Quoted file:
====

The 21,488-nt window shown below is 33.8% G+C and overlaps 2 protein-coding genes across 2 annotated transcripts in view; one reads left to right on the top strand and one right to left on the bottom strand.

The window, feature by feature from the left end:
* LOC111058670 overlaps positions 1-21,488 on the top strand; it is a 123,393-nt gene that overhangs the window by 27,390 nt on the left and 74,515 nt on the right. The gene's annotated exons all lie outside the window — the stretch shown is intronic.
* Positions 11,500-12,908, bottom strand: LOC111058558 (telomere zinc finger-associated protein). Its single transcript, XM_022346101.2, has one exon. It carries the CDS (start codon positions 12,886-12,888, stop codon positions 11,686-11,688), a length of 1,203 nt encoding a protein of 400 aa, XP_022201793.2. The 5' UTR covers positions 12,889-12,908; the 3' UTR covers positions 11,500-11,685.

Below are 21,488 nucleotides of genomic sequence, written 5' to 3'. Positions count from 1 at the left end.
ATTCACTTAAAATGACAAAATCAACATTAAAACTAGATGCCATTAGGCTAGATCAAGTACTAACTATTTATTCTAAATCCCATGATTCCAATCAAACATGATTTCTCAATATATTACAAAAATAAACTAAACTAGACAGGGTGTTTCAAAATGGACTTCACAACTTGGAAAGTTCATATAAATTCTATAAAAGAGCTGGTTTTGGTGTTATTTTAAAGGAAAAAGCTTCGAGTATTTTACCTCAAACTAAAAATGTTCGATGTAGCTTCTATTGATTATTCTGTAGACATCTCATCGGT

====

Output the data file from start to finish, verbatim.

The 21,488-nt window shown below is 33.8% G+C and overlaps 2 protein-coding genes across 2 annotated transcripts in view; one reads left to right on the top strand and one right to left on the bottom strand.

The window, feature by feature from the left end:
* LOC111058670 overlaps positions 1-21,488 on the top strand; it is a 123,393-nt gene that overhangs the window by 27,390 nt on the left and 74,515 nt on the right. The gene's annotated exons all lie outside the window — the stretch shown is intronic.
* Positions 11,500-12,908, bottom strand: LOC111058558 (telomere zinc finger-associated protein). Its single transcript, XM_022346101.2, has one exon. It carries the CDS (start codon positions 12,886-12,888, stop codon positions 11,686-11,688), a length of 1,203 nt encoding a protein of 400 aa, XP_022201793.2. The 5' UTR covers positions 12,889-12,908; the 3' UTR covers positions 11,500-11,685.

Below are 21,488 nucleotides of genomic sequence, written 5' to 3'. Positions count from 1 at the left end.
ATTCACTTAAAATGACAAAATCAACATTAAAACTAGATGCCATTAGGCTAGATCAAGTACTAACTATTTATTCTAAATCCCATGATTCCAATCAAACATGATTTCTCAATATATTACAAAAATAAACTAAACTAGACAGGGTGTTTCAAAATGGACTTCACAACTTGGAAAGTTCATATAAATTCTATAAAAGAGCTGGTTTTGGTGTTATTTTAAAGGAAAAAGCTTCGAGTATTTTACCTCAAACTAAAAATGTTCGATGTAGCTTCTATTGATTATTCTGTAGACATCTCATCGGT